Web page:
- This consciousness forms itself into any and all content of experience, including this human self, others, the world, and so on.
- Consciousness is one, no matter what experience it forms itself into.
- To ourselves, we are oneness.
- Separation consciousness
- Consciousness can take itself to primarily be one particular part of its content.
- Consciousness can take itself to be this human self, a doer, an observer, and any concept.
- This is how separation consciousness is created.
- Consciousness can notice itself as consciousness.
- This is what some spiritual traditions call awakening.
- It can happen through intention, practice, or without any conscious work or desire.
- The noticing happens here and now, and learning to keep noticing, clarifying, deepening, and living from it is a process.
- This process is ongoing and has no finishing line.
- The essence of this has been described by people across time and cultures, it seems universal.
- Mystics from all the major spiritual traditions, and outside of any tradition, talk about finding themselves as capacity (“God-head”), oneness, and so on. And they speak in very similar ways about the process leading up to noticing, and the process of living from this noticing.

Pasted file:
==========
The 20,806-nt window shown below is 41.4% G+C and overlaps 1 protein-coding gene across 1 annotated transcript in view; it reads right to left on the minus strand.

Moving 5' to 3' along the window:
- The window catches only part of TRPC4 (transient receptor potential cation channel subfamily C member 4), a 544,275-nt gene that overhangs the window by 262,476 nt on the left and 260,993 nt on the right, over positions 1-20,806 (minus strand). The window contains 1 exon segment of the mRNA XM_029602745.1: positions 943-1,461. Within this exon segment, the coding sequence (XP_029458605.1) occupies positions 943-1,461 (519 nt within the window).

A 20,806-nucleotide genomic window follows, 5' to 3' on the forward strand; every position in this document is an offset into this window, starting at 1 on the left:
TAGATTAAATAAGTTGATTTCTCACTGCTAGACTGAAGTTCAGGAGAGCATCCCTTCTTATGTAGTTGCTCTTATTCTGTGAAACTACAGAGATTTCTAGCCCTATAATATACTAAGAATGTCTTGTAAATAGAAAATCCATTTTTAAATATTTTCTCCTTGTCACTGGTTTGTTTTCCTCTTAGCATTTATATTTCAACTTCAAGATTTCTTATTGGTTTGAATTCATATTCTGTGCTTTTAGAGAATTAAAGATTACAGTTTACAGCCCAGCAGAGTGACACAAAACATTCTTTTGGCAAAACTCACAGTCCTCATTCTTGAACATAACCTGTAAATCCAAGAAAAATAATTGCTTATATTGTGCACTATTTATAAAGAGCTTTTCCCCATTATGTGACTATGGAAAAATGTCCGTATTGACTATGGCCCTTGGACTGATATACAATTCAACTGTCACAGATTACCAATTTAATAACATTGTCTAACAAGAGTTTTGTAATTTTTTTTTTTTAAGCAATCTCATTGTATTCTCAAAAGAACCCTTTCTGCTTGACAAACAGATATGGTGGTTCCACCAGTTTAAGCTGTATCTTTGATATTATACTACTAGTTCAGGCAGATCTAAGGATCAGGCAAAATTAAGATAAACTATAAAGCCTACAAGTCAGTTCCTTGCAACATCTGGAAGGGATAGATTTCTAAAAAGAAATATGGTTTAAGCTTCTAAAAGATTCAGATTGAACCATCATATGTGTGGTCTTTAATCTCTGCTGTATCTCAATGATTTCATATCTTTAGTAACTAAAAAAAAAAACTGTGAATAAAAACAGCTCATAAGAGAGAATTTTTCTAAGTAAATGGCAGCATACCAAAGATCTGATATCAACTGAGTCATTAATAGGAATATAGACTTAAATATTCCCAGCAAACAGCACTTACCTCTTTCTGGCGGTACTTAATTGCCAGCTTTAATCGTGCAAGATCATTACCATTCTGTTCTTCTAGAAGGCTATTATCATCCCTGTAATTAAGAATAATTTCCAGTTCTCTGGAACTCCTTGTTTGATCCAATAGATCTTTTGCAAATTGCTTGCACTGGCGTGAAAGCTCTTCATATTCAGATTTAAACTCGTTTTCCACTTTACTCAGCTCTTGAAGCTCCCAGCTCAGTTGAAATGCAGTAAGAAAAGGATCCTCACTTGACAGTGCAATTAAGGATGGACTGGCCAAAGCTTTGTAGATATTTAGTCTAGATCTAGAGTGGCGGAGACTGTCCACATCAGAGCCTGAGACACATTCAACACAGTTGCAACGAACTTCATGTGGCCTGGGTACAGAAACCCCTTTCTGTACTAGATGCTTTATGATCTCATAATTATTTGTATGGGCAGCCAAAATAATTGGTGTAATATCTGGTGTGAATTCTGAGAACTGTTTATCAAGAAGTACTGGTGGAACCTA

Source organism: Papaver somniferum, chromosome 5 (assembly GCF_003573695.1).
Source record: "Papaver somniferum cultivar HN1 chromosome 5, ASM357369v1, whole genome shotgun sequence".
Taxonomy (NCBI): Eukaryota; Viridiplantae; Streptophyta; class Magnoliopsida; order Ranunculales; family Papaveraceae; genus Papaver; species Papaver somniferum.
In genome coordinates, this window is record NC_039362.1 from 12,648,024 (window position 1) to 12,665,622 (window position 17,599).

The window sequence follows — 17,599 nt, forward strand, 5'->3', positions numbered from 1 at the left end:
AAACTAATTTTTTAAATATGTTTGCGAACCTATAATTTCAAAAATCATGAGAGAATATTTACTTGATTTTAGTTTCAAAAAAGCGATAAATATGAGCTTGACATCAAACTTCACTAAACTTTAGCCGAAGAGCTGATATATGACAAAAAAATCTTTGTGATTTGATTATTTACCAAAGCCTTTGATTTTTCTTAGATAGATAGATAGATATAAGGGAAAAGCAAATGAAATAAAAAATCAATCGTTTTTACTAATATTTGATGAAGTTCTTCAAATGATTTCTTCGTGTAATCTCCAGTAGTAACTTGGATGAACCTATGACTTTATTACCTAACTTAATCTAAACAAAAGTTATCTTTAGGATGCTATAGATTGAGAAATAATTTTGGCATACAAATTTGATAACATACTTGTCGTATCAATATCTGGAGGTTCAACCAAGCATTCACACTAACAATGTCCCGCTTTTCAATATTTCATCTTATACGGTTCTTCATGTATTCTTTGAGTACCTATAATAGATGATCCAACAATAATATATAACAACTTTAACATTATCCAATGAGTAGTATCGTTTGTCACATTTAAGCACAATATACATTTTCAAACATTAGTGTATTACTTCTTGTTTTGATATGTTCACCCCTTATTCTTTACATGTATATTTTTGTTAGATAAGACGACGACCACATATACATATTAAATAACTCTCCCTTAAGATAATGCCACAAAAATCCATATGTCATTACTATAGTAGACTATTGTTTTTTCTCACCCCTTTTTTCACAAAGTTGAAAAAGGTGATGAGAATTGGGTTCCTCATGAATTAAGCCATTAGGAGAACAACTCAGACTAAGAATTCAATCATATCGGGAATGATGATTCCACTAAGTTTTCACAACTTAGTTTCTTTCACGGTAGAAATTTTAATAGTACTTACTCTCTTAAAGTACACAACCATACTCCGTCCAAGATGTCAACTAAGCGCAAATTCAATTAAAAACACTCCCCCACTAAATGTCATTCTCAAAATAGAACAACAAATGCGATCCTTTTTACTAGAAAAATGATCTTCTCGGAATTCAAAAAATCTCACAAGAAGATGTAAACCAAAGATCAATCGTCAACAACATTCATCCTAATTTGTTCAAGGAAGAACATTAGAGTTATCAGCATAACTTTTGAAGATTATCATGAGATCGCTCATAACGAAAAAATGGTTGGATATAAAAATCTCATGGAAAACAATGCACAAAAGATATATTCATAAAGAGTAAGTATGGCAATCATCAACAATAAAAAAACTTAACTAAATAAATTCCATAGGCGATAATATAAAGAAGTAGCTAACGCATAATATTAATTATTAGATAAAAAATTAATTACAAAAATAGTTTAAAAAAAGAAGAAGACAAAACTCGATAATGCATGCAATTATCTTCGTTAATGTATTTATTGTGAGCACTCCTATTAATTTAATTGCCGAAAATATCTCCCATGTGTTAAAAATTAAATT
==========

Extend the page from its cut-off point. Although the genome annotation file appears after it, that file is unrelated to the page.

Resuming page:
- A psychological understanding of awakening
- This is a more psychological understanding of awakening.
- It doesn’t rely on spirituality or spiritual terminology, although what it describes is the same.
- It says something about what we are in our own first-person experience.
- It doesn’t say anything about the nature of reality. It doesn’t rely or depend on words like Spirit, God, or Brahman.
- That makes it more accessible to people independent on their existing worldviews.
- And it can also provide common ground for people who are exploring and finding this, independent on whatever spiritual tradition or religion – if any – they belong to.
I realize that some may have arguments with some or all of these steps. That’s the job of the mind.